Growing up as a MinneSNOWtan, I have experienced my own fair share of weather phenomena, and with every snowflake, tornado and popsicle accident, I have gained more knowledge and practice. And although the weather has been horridly cold with temps below 50 degrees Fahrenheit (not counting the wind chill), my roots as a Midwesterner have equipped me with the skills to survive.
Scraping thin sheets of ice off the windshield of my car may not be my favorite daily practice, but it is a crucial part of my life during the winter, and lately, it has become a new routine for some Texans as well. Lamentably, most Texans have not been blessed with a snow survival guide like I have, so their reactions to the clusters of frozen rain have been slightly cumbersome.
It is not their fault, but at the moment, Texans and other people who are experiencing the joys of snow for the first time, are about as well-versed in the weather as I was at saving my popsicle from a dirt and grass bath. If the roles were reversed, however, and I was thrown into a warmer climate, I would most likely melt like the cherry-flavored ice.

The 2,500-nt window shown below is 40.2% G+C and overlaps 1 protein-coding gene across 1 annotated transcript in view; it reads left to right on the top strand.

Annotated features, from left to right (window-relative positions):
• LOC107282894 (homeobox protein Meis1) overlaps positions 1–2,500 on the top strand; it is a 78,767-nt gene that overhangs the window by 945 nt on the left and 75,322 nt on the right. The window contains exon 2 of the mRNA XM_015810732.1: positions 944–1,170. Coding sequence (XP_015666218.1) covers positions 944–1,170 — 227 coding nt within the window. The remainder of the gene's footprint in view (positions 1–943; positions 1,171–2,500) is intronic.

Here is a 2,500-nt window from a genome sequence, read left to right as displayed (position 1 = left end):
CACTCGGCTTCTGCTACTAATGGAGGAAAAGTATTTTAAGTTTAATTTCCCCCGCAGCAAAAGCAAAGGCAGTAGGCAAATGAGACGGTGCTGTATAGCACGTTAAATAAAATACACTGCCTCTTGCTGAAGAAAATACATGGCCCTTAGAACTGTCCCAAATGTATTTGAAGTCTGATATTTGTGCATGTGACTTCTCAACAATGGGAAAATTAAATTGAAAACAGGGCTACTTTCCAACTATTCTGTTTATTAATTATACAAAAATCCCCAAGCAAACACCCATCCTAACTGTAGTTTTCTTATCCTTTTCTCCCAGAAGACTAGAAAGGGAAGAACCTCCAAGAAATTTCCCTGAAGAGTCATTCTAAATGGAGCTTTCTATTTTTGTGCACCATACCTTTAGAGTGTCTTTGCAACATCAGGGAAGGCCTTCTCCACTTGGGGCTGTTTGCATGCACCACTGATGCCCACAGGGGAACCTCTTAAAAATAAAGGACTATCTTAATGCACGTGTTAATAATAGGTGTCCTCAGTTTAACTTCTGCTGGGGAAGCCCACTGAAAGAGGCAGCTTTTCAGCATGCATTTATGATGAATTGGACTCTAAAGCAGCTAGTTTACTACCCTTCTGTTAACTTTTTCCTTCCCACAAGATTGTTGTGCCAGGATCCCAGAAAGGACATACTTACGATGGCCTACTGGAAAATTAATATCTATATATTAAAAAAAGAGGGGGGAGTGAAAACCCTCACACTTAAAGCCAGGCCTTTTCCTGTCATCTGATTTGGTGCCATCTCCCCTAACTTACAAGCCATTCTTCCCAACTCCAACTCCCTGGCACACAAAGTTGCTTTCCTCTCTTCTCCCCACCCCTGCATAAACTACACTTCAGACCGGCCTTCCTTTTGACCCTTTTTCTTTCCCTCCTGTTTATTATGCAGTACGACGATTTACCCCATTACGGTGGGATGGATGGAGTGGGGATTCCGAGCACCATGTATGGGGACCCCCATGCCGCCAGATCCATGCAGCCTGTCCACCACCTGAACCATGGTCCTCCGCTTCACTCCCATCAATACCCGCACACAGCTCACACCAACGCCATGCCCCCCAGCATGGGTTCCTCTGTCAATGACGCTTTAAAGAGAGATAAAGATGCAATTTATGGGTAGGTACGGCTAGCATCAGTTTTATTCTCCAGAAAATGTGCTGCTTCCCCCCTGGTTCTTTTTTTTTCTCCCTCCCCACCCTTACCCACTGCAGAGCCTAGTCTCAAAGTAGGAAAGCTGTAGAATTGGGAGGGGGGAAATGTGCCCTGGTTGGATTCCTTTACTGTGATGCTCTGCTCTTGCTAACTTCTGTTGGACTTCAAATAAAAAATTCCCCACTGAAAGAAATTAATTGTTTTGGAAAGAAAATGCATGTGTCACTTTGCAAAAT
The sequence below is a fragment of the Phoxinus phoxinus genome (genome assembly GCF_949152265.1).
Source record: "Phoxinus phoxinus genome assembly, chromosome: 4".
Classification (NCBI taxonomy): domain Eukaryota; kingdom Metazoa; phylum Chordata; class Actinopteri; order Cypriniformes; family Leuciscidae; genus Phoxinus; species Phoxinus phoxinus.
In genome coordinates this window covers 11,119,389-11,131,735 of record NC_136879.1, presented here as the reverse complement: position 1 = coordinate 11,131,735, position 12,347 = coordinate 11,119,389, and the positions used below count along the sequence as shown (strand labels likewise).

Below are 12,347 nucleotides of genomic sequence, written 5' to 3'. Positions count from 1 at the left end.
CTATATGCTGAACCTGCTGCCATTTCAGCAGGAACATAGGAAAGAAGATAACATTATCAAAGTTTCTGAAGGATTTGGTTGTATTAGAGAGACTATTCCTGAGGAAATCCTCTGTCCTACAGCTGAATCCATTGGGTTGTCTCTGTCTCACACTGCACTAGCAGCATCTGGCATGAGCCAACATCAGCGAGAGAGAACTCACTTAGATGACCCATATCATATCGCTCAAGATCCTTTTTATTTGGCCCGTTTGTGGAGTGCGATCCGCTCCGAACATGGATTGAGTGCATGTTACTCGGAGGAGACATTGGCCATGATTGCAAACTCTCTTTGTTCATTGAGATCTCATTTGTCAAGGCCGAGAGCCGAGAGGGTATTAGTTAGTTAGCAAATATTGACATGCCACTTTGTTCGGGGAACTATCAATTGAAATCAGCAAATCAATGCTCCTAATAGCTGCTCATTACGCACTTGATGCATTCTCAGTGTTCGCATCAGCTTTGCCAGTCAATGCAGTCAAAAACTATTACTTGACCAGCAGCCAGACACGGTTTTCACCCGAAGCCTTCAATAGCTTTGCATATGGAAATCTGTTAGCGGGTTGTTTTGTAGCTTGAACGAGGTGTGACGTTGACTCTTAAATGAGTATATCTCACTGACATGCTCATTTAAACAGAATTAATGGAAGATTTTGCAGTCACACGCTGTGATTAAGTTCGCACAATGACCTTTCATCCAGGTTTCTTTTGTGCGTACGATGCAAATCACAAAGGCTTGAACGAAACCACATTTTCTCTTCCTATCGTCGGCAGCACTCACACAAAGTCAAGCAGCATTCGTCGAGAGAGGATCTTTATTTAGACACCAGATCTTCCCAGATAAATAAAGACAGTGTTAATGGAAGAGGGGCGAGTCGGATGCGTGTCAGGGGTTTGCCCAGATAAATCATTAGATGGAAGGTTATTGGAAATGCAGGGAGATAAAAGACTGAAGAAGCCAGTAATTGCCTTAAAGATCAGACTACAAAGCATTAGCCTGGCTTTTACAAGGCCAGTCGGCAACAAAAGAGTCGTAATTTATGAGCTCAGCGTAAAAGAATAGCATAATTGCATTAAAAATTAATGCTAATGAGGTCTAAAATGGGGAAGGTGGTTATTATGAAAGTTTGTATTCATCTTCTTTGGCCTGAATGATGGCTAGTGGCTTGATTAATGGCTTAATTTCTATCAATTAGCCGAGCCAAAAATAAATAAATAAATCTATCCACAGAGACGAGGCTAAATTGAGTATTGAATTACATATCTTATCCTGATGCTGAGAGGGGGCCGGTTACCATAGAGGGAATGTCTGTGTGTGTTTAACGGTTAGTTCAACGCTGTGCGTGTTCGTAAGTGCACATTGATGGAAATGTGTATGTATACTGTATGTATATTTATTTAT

Right now, times are tough for Texans, and I would like to help out by sending them some of my most effective tips and tricks for combating the horrors of cold weather their way. The main tactics Minnesotans tend to agree on are:
- Always warm your car up 10 to 15 minutes before you drive it.
- Keep blankets and extra warm snow apparel in your vehicle in case your car breaks down in the middle of a storm.
- Never leave home without an ice scraper in your car.
- If you slide into the ditch, always shut your car off.
- If your car doesn’t have four-wheel drive, you can put bags of sand in the back of your car to help with traction when the roads are bad.